July 17, 2007

Business Limerick

Date: Sunday, July 1, 2007

Headline: Tough Times ; innovative Mental Health Campaign Tough Times: 

Innovative Mental Health Campaign reaches out to young people in distress 50% of those who die by suicide in Ireland are under 35 years old Young people who are experiencing difficulties in their lives are being encouraged to talk to others about it in an innovative national mental health promotion campaign called 'Tough Times' has been unveiled. The campaign encourages young people to realise that it's normal to experience difficult times and that, however small or big the problem, there are help and support options available. It points young people towards www.spunout.ie, which provides factsheets on a range of health and lifestyle issues, signposts users to relevant help services throughout the country and gives young people a platform to air their views.

The campaign is being coordinated by the youthled SpunOut.ie charity and was commissioned and joint funded by Console and Turning The Tide of Suicide [3Ts] and pro- duced by Kairos Communications. The cost of airing the advertisement on RTE television was provided by Console and the National Office for Suicide Prevention. Ireland has the 5th highest suicide rate in Europe for the 15-25 year age group. Death by suicide is the number one cause of death among young Irish men. This campaign aims to reduce the large number of deaths by suicide by raising awareness of the alternative options available to young people in crisis. It will use a combination of television advertising, poster campaign, online marketing and presence at festivals and concerts, radio, newspaper and magazine features to communicate its key message; that everyone goes through tough times and answers are out there.

The television advertisement will air for 2 weeks from June 19th and features Ian Howley, a 22 year old student who attempted suicide three times in his early to mid teens. He got involved in the campaign through SpunOut.ie, to help others learn from his experience. "Everyone experiences tough times at some stage in their lives. Many young people continue to face a range of health and social pressures leaving them struggling to cope with life's challenges, but I don't want any other person to have to feel what I felt and to go through what I have there is someone you can talk to so noone need suffer alone." The young people featured in the advertisement provided SpunOut.ie with direction and guidance on the issues raised in the advertisement including, coming out to parents, unexpected pregnancy, low self esteem and depression. The television advertisement can be viewed on www.youtube.com/spunout- media.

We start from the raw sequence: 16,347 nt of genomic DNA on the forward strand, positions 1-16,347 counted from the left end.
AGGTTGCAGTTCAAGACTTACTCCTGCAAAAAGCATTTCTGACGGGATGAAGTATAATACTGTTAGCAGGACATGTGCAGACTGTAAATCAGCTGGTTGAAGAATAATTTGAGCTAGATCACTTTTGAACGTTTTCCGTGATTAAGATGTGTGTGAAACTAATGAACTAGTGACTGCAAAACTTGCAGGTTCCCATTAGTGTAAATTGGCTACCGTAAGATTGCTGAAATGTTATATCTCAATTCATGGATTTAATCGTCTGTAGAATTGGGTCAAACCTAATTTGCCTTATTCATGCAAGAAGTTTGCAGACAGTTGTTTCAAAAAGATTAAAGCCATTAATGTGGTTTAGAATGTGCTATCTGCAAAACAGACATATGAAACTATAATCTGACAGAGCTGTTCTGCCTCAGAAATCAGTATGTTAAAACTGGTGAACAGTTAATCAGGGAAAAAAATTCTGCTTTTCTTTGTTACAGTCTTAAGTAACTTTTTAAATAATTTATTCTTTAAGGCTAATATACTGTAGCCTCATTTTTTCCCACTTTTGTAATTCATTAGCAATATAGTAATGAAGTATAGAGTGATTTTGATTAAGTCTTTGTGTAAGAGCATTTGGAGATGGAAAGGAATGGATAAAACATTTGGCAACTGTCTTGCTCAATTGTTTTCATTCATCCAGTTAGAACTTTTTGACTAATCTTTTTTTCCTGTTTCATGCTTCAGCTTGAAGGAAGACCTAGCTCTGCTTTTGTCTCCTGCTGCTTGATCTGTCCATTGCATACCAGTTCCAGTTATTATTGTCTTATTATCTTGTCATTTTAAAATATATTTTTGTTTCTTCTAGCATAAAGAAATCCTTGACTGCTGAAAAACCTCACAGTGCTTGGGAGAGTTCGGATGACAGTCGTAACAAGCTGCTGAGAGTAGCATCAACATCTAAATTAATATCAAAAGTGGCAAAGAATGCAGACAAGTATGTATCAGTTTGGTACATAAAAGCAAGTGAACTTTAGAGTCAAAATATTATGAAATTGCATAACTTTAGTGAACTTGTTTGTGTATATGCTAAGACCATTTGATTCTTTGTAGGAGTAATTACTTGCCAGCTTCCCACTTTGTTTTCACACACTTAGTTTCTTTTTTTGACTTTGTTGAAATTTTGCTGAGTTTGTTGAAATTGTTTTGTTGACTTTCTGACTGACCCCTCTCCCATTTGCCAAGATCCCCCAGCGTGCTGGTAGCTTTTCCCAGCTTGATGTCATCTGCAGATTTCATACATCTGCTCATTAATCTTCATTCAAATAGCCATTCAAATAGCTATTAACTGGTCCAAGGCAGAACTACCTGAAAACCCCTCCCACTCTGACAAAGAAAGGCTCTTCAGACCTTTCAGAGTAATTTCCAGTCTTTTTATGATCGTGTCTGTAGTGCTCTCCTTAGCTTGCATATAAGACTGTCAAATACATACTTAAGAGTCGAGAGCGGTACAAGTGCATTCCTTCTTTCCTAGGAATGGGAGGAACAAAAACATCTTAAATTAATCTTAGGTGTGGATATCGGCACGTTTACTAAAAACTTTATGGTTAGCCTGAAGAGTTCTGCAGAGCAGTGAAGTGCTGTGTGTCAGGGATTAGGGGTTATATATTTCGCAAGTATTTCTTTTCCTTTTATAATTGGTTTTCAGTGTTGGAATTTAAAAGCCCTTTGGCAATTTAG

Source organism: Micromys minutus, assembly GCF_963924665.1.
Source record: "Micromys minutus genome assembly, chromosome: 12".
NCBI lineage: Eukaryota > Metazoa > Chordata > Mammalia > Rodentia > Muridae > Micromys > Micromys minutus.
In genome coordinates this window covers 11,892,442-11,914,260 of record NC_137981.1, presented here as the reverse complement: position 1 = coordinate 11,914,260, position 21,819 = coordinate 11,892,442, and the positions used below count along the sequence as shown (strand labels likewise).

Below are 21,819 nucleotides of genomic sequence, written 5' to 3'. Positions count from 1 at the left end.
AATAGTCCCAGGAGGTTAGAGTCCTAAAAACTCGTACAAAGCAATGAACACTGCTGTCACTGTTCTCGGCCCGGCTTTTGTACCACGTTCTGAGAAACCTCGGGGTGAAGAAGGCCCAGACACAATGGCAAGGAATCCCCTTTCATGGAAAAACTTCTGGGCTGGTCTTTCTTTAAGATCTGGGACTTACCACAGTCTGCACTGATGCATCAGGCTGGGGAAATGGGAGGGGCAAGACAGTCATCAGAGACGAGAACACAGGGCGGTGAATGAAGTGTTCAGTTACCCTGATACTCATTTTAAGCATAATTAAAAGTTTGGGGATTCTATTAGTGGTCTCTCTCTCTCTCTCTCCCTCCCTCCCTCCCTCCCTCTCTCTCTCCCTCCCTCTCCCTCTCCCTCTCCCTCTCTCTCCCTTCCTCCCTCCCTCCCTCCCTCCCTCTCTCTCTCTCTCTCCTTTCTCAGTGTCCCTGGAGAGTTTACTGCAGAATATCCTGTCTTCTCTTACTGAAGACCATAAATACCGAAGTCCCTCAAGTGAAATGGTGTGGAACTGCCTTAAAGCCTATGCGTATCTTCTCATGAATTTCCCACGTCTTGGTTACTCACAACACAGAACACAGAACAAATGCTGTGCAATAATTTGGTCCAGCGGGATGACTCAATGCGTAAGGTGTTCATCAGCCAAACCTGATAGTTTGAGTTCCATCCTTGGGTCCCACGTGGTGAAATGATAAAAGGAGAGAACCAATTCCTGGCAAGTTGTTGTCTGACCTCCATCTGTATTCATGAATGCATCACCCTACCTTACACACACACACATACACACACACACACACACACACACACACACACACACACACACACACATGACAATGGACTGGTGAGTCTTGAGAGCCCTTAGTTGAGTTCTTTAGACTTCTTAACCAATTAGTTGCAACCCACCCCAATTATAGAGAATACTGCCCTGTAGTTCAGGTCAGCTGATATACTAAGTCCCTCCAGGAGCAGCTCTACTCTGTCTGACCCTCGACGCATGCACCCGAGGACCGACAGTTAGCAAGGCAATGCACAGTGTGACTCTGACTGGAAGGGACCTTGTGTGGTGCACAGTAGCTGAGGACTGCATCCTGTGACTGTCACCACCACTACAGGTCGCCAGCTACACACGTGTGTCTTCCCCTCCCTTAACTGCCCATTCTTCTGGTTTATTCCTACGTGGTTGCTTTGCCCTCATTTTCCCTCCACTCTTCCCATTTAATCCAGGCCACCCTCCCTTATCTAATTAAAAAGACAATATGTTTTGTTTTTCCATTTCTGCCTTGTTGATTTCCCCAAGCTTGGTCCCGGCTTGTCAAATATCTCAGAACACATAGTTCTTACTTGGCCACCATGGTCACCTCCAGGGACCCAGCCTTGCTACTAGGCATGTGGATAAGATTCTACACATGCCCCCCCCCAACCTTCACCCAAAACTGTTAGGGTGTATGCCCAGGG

The highest rate of suicide is found among young men aged under 35 years accounting for approximately 40% of all Irish suicides. In general, men are reluctant to seek professional advice to help them cope with difficulties. The campaign seeks to address this and uses the internet as a tool that many young men in particular view as confidential and accessible when it comes to sourcing information and advice. Speaking in advance of the campaign, Andrew Garvey, Chair of the suicide bereavement group Console said. "It's perfectly normal to experience tough times in life. We all do. Talking about an issue can make such a difference. There is no need to feel that you're alone. Talk to family, friends, teachers, youth workers, health professionals or support organisations. Never feel that there is nowhere to turn. However big the problem may seem, it is not insurmountable." He also encouraged people to call Console helpline on 180D 201890.

Well known Cork rockpop outfit the Frank and Walters donated the background track.

Innovative Mental Health Campaign 'New York' to the advertisement and are active supporters of the campaign. Ashley Keating, of the Frank and Walters explained why they've lent their support. "We think it's time the music industry rallied behind causes like this. Mental health problems and suicide affect everybody. We believe in the power of music to help people understand, survive and heal. The Tough Times campaign is particularly powerful as it brings together music, youth, health, community, government and media agencies to rally for a collective solution to a collective problem. We're encouraging others to join us". The organizers hope to involve a range of celebrities, politicians, funders and other organisations to support the campaign in time for the second phase in September by signing up online at www.spunout.ie